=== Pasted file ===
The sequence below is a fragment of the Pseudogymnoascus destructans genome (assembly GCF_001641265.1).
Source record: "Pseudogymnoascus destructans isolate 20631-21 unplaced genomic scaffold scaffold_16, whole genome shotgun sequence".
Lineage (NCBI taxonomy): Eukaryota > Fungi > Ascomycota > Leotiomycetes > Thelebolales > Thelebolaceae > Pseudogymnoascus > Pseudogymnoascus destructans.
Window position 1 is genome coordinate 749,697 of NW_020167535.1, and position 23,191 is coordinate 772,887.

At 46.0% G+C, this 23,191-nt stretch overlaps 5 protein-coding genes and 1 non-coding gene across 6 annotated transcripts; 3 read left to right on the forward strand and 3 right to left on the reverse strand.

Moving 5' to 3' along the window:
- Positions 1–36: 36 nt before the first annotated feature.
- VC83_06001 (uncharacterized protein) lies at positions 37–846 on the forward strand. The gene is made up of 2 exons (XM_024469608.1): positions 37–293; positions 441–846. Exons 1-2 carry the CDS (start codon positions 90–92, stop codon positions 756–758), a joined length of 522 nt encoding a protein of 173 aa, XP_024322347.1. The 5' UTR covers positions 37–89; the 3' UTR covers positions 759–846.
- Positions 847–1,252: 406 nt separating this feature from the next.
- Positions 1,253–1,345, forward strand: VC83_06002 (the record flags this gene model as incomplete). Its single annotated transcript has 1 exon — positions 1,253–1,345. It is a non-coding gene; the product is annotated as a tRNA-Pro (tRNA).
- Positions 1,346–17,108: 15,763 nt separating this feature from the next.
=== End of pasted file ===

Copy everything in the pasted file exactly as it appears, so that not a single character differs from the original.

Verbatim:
The sequence below is a fragment of the Pseudogymnoascus destructans genome (assembly GCF_001641265.1).
Source record: "Pseudogymnoascus destructans isolate 20631-21 unplaced genomic scaffold scaffold_16, whole genome shotgun sequence".
Lineage (NCBI taxonomy): Eukaryota > Fungi > Ascomycota > Leotiomycetes > Thelebolales > Thelebolaceae > Pseudogymnoascus > Pseudogymnoascus destructans.
Window position 1 is genome coordinate 749,697 of NW_020167535.1, and position 23,191 is coordinate 772,887.

At 46.0% G+C, this 23,191-nt stretch overlaps 5 protein-coding genes and 1 non-coding gene across 6 annotated transcripts; 3 read left to right on the forward strand and 3 right to left on the reverse strand.

Moving 5' to 3' along the window:
- Positions 1–36: 36 nt before the first annotated feature.
- VC83_06001 (uncharacterized protein) lies at positions 37–846 on the forward strand. The gene is made up of 2 exons (XM_024469608.1): positions 37–293; positions 441–846. Exons 1-2 carry the CDS (start codon positions 90–92, stop codon positions 756–758), a joined length of 522 nt encoding a protein of 173 aa, XP_024322347.1. The 5' UTR covers positions 37–89; the 3' UTR covers positions 759–846.
- Positions 847–1,252: 406 nt separating this feature from the next.
- Positions 1,253–1,345, forward strand: VC83_06002 (the record flags this gene model as incomplete). Its single annotated transcript has 1 exon — positions 1,253–1,345. It is a non-coding gene; the product is annotated as a tRNA-Pro (tRNA).
- Positions 1,346–17,108: 15,763 nt separating this feature from the next.